The Death of Christ

The Death of Christ

Matthew 27:33-50

Why did Jesus die?

To deliver me. Romans 7 paints a miserably bleak picture of life in this world. We live in bodies that are traitorous, actively working against our best spiritual interests and putting us in captivity to sin. Verse 24 bemoans the human futility of such a hopeless situation: “O wretched man that I am! who shall deliver me from the body of this death?” Did I say hopeless? My friend, that’s why Jesus died! To give us deliverance and hope. Praise God, He sets us free to live in victory. As Galatians 1:4 reminds us, “Who gave himself for our sins, that he might deliver us from this present evil world, according to the will of God and our Father.” The Great Deliverer experienced death so that He might effectively set us free…indeed!

To reconcile me to God. It didn’t take me long to wander away from God. And the further I walked in the alien path, the farther away I got from Him. Even though I obviously continued to be His creature, I was now His enemy. I no longer belonged to Him; I was not His son. But I have been “reconciled to God by the death of his Son” (Romans 5:10). Jesus came and “made peace through the blood of his cross” (Colossians 1:20). I am no longer an enemy and an alien. I am a son, an heir, a citizen of His heavenly kingdom!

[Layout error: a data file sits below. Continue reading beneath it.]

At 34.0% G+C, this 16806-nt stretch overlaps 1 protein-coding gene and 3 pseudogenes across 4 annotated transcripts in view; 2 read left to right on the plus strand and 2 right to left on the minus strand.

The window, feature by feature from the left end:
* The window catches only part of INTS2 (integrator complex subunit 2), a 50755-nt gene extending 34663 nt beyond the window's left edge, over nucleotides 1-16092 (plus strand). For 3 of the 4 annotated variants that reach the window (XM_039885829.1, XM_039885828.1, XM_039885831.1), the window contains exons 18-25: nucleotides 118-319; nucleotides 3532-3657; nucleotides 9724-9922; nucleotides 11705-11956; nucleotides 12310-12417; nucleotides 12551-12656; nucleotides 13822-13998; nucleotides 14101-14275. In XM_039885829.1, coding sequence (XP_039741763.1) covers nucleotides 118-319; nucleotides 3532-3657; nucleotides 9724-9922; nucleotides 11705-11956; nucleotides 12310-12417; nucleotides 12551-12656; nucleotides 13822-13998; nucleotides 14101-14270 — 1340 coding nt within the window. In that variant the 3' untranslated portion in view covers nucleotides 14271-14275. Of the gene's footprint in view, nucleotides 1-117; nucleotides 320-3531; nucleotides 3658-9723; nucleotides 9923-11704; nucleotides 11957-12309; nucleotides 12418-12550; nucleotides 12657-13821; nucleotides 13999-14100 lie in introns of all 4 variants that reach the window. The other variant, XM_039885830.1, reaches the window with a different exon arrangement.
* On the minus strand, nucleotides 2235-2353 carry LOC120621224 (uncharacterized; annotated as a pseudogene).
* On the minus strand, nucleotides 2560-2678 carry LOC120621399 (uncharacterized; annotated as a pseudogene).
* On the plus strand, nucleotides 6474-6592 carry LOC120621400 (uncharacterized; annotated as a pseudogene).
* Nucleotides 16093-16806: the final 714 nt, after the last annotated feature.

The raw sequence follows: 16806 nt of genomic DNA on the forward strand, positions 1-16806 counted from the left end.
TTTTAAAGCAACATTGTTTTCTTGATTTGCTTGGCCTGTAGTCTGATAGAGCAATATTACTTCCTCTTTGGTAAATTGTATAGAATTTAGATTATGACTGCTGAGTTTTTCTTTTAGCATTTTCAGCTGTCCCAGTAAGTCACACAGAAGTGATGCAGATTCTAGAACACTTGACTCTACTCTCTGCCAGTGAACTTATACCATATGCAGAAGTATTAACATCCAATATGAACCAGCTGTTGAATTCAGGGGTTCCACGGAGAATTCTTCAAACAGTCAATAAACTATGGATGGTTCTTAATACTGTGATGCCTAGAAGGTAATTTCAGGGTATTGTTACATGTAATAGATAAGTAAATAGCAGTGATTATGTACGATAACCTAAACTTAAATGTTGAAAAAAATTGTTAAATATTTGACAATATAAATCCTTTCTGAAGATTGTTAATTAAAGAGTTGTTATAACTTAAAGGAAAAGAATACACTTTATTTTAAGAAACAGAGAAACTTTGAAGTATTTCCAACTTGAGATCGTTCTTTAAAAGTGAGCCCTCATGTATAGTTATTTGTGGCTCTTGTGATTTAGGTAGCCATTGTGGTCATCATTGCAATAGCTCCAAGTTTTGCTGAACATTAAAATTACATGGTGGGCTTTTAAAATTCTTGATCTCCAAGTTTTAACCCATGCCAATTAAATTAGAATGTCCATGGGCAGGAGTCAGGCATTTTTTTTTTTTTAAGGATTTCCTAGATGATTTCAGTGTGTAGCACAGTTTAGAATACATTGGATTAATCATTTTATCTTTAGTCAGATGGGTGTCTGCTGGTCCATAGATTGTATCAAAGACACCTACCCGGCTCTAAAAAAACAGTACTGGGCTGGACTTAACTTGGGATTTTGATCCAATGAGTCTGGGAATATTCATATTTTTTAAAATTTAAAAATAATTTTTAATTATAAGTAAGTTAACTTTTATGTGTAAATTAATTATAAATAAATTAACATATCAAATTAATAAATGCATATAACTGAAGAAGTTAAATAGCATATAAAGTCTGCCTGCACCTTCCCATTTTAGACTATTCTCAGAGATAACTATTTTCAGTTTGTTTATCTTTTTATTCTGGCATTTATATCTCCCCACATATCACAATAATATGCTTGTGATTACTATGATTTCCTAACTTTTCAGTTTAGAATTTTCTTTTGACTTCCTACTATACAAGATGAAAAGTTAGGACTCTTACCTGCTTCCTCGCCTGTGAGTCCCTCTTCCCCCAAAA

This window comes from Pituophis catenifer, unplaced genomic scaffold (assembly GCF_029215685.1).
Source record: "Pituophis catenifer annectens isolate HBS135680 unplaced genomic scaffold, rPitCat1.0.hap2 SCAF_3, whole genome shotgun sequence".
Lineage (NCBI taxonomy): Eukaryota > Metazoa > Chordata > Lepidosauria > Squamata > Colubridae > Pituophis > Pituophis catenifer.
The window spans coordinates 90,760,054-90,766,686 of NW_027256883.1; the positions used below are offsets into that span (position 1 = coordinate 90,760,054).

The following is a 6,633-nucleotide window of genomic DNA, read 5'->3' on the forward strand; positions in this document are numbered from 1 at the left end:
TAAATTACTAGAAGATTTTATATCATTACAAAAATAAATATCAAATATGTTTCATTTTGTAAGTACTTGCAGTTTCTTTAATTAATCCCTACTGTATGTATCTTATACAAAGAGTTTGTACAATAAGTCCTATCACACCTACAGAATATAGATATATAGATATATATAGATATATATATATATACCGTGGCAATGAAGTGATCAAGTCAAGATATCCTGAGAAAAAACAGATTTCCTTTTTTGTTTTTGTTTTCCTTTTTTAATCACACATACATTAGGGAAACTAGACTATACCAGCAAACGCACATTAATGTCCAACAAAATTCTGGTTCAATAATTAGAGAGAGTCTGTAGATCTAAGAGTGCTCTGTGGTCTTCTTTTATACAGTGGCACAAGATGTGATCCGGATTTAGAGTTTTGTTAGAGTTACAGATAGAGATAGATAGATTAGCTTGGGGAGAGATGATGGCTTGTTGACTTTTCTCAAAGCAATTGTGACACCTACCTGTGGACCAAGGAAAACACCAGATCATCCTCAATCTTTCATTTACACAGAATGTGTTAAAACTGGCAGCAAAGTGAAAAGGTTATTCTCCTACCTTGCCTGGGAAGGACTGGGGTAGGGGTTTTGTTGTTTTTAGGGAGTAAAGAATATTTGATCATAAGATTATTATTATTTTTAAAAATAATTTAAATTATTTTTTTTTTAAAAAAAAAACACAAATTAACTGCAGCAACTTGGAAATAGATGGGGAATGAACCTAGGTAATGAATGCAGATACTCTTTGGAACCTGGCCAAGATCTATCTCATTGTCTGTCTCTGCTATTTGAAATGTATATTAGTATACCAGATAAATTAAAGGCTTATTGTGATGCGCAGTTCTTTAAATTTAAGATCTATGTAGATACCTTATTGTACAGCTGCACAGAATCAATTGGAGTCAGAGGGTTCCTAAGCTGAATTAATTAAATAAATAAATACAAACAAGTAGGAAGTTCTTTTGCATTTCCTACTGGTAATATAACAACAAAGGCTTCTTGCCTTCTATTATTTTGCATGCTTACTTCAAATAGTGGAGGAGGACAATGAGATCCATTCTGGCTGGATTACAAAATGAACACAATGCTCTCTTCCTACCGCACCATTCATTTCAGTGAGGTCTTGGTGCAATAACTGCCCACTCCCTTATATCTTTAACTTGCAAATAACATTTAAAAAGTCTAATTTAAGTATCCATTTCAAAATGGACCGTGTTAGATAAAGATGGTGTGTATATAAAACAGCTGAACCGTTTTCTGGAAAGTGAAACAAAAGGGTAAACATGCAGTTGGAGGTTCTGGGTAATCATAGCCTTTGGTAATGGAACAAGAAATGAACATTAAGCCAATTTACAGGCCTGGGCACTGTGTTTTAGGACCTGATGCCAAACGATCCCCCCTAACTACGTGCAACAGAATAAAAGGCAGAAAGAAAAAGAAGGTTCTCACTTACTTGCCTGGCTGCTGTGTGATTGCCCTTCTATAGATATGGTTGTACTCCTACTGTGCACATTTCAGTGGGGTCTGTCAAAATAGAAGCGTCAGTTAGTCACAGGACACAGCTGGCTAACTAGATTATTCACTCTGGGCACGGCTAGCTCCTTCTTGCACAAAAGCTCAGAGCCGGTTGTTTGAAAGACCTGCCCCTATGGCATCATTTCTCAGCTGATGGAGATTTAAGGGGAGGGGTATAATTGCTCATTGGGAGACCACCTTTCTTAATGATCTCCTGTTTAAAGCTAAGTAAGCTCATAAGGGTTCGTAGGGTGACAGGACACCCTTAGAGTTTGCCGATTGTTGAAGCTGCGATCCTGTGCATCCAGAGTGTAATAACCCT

To purify me and set me aside. I used to be contaminated and filthy, and not at all unique in that condition. Anything I did to improve myself and my position only worsened matters. The best I could do only qualified as bad in God’s record. Then Jesus came on the scene and “gave himself for us, that he might redeem us from all iniquity, and purify unto himself a peculiar people, zealous of good works” (Titus 2:14). I am clean and I am His!

(Excerpted from Christ’s Death: Sin Offering or Penalty?)

Father, forgive them; for they know not what they do (Luke 23:34)

“And he bearing his cross went forth” (John 19:17). The Father determined that it was not possible for this cup to pass from Jesus, so Jesus took the cup and began to drink from it. Though His will had been to avoid it if possible, Jesus accepted the will of the Father. When His will crossed the will of His Father’s, He chose the Father’s. That inner cross-bearing made possible the actual bearing of a literal cross.

Read the full article: Jesus Lays Down His Life

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